Daniel Sturridge Statistical Comparison
As the stats above make clear, Daniel Sturridge was simply one of the best strikers in the Premier League last season. What’s more, in Suarez and Sturridge, Liverpool had arguably the best strike combination in the League, and certainly the most creative.
Only Javier Hernandez could beat Sturridge’s impressive Minutes per Goal (113.91) and Minutes per Goal Involvement stats for last season, and only Sergio Aguero (33.46) and his teammate Suarez (31.10) successfully dribbled past an opponent more often, with Sturridge (45.5) doing so just shy of once every half of football. For a forward, Sturridge’s Open Play Passing Accuracy last season was exceptional, with 85% of his passes finding their intended target helping him to create a clear cut chance (CCC) once every 218.4 minutes. Where Sturridge doesn’t fare quite so well against the Premier League’s other elite strikers is in his Shooting Accuracy (53%) and CCC Conversion (41%), but even here he is only just off the average, and his shooting accuracy has already improved this season despite his lack of match fitness.
Daniel Sturridge Attacking Stats 2013/2014
The picture is one of a cultured striker with an increasingly well-developed all-round game. Sturridge can score tap-ins or make his own goals from sweetly struck long-range efforts as he did against Stoke. He can tiptoe his way through defences as we saw at Villa Park, or play teammates in with reliable passing accuracy, as he did for Jordan Henderson to score against Newcastle.
And yet there is something idiosyncratic about the way Sturridge plays that makes it hard to get a fix on what type of player he is. He’s neither a powerhouse target man of the Drogba and Lukaku variety or a whirlwind of energy and determination like a Suarez or a Tevez and he’s much more than just a quick striker with good finishing.
For a while now, Sturridge has reminded me of Faustino Asprilla, who was a brilliant player similarly hard to pigeonhole. Then, in another recent interview with the club’s website, Sturridge admitted that the first team he supported as a boy was Newcastle because they had the Colombian striker Faustino Asprilla, of whom he was a big fan.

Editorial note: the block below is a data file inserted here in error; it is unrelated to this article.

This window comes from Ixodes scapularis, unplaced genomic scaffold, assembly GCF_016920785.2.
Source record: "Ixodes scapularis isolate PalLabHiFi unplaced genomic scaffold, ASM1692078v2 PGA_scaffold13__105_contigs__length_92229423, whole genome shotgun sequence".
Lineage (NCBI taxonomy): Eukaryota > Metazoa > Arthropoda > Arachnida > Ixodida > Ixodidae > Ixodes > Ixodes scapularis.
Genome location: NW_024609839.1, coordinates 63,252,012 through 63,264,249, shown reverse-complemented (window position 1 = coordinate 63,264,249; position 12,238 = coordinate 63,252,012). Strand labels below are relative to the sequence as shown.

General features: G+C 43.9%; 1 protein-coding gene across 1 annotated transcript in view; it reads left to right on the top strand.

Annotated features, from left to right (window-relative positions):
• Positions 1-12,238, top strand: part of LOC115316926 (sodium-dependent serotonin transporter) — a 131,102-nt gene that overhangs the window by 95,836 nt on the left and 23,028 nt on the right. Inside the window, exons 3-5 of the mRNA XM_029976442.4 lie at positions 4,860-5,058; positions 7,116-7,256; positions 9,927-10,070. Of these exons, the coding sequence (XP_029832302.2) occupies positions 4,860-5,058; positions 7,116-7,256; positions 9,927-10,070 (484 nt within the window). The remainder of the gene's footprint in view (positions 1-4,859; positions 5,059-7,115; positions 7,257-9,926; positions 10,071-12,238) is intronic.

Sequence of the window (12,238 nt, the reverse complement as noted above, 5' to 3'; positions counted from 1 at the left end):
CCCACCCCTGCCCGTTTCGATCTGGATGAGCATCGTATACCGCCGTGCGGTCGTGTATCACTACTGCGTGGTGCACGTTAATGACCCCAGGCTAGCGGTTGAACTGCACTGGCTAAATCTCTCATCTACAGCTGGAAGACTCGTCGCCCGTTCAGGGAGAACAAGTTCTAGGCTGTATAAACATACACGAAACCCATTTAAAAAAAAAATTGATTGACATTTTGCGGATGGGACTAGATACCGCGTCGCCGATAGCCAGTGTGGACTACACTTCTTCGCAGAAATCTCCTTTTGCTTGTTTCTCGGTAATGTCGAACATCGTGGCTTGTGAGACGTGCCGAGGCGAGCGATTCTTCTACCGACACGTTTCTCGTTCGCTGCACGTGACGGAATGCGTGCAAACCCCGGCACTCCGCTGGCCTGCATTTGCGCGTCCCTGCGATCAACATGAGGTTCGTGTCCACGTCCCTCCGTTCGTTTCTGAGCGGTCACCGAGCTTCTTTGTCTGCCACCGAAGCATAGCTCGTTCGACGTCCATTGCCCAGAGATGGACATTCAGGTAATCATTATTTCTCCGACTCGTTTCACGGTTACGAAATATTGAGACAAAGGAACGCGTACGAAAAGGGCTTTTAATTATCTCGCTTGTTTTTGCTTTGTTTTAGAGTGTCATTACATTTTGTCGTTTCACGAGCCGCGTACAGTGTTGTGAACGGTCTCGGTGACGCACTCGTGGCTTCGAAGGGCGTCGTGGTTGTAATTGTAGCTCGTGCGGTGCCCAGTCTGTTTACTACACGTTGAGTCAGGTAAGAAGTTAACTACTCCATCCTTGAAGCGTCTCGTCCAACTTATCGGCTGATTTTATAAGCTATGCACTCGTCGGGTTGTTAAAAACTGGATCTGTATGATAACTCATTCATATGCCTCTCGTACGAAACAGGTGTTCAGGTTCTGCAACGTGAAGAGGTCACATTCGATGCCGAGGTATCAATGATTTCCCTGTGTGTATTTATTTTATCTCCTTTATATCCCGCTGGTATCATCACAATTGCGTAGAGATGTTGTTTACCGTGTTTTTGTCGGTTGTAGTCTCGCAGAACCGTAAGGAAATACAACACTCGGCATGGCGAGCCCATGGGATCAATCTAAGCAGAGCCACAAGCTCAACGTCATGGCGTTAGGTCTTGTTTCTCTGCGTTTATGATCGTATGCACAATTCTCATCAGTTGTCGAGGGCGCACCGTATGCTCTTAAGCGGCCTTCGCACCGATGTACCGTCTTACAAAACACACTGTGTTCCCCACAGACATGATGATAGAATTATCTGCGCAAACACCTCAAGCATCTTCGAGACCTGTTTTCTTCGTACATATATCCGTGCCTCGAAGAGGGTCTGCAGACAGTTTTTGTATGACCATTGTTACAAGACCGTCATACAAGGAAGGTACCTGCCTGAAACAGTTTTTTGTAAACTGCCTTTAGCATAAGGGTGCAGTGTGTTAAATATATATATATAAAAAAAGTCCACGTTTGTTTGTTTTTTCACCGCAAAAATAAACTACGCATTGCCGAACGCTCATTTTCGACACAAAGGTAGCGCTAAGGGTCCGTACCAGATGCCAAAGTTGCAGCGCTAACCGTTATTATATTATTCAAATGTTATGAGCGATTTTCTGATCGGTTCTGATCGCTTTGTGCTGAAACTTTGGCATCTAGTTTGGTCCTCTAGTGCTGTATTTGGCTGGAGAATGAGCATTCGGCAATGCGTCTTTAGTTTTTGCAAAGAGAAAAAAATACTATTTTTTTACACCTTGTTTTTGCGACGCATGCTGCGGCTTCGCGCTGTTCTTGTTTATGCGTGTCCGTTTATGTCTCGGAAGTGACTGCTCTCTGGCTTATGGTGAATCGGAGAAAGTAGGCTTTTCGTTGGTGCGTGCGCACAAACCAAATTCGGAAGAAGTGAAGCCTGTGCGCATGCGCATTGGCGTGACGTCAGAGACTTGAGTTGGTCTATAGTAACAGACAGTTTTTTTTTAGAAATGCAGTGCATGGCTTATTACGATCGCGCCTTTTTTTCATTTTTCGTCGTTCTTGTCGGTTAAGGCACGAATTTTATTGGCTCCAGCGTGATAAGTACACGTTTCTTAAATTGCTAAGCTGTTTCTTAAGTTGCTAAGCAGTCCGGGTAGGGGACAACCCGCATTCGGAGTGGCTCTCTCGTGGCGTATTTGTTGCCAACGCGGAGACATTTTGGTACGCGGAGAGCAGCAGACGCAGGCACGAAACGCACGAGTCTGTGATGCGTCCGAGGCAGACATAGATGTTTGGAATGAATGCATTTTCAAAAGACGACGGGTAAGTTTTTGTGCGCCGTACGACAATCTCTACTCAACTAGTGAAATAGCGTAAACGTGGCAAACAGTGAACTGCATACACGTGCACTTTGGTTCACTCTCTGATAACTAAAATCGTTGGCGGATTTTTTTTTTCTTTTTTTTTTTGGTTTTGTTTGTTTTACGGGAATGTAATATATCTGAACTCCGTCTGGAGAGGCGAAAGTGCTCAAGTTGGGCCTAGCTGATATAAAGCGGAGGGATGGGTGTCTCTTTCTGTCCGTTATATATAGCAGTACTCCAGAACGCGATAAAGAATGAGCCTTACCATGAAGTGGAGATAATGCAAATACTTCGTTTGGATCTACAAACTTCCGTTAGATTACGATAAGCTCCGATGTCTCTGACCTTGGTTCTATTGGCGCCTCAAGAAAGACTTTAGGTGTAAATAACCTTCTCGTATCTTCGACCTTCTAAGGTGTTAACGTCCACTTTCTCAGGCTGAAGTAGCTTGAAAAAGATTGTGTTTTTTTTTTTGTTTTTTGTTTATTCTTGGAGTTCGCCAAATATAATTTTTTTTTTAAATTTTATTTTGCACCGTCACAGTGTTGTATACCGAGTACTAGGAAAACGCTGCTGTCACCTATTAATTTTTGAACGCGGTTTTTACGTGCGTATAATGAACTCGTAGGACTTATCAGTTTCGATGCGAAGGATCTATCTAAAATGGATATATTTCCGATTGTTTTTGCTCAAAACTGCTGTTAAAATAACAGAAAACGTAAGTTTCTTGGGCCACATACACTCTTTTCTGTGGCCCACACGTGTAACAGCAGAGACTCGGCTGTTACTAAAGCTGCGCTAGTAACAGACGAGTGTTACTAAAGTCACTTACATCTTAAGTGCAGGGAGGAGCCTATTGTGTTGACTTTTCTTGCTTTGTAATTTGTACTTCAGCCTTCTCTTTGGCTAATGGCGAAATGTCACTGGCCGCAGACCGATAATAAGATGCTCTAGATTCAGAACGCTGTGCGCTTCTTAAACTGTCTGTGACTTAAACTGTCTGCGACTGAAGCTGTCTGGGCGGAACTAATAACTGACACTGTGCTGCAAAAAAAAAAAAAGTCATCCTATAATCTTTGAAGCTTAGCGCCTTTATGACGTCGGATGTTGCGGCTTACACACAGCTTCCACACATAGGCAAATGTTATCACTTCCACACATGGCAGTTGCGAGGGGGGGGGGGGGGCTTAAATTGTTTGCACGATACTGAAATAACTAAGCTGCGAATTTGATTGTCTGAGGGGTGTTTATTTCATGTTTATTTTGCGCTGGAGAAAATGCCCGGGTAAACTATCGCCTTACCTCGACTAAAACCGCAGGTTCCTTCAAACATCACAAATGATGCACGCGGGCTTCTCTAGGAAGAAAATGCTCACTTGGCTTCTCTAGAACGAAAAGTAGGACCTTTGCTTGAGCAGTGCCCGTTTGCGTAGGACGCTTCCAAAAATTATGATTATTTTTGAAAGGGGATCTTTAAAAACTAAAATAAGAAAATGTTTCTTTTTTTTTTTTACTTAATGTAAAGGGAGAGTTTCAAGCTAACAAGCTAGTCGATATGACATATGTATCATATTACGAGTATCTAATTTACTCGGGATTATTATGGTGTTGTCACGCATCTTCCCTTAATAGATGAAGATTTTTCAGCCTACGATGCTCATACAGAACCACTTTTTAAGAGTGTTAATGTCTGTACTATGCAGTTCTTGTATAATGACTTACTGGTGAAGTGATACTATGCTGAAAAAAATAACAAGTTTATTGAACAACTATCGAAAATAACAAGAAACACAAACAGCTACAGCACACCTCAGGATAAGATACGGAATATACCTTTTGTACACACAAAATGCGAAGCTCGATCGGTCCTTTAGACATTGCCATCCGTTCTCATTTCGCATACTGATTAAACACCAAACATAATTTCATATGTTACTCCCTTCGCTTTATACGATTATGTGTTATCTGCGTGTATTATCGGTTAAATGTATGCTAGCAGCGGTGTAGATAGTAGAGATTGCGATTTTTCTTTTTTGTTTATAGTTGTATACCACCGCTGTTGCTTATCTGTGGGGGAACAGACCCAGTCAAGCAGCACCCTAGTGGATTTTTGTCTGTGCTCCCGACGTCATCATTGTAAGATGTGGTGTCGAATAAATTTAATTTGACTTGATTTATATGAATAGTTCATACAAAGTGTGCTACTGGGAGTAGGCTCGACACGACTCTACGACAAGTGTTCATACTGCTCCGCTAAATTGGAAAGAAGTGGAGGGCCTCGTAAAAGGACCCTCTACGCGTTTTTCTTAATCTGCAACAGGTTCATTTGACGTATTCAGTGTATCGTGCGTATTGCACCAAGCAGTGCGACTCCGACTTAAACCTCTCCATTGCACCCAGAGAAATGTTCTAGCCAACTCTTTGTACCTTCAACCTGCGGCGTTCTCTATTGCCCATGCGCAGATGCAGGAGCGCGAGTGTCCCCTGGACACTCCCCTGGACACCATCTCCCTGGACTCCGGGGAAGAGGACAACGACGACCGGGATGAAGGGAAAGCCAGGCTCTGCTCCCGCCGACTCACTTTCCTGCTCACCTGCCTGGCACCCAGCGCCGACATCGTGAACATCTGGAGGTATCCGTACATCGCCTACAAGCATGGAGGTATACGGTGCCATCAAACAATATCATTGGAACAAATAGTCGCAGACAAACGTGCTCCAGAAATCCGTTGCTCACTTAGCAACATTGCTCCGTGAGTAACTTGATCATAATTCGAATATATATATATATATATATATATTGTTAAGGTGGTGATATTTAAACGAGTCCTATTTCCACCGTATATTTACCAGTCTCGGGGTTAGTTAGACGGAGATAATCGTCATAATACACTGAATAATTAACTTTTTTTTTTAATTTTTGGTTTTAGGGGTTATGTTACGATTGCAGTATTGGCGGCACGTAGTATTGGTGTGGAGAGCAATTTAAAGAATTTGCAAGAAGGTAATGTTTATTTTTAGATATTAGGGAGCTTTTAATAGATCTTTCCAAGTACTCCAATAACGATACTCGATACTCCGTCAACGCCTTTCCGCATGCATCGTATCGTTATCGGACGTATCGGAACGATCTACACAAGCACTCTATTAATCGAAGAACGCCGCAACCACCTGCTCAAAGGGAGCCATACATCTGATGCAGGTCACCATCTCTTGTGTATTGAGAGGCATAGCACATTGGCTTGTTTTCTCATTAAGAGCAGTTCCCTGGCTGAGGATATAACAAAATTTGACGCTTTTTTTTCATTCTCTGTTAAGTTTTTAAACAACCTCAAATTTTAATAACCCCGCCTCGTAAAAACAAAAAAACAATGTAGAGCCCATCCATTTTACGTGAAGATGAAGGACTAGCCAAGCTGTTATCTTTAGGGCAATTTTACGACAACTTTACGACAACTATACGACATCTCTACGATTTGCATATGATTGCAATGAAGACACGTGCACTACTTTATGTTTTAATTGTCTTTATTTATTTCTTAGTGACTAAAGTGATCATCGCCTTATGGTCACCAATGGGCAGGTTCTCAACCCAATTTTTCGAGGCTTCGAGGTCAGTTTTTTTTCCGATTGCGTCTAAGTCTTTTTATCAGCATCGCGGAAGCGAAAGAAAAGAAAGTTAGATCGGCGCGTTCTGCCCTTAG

As well as the gangly legs in socks worn low, Sturridge has the same deceptive pace and relaxed, almost lazy looking running posture as Asprilla, although his shirts fit a little better. As Dave Hendrick of The Liverpool Word commented on Twitter its “all in the way he can control the ball with a roll of the studs,” but perhaps the unusual technique and backward-leaning running style the two share also gives the impression of laid-back arrogance.
Sturridge is certainly showing no sign of such negative characteristics off the pitch, saying after the victory at Villa “We try to win as a team and if we lose, we lose as a team – that’s what it’s all about. We defend as a team. If I have to be in the full-back position, so be it. It’s all about winning games, and we’re all delighted.”
With a World Cup looming and Liverpool starting the league season well, Sturridge’s is primed for a breakthrough season. He has a manager who not only believes in him, but who expects him to perform, and a hungry, creative team around him. Perhaps most important of all, Daniel Sturridge is enjoying playing his football and scoring goals, even if he does have to keep thanking Mignolet for ensuring they remain the winners.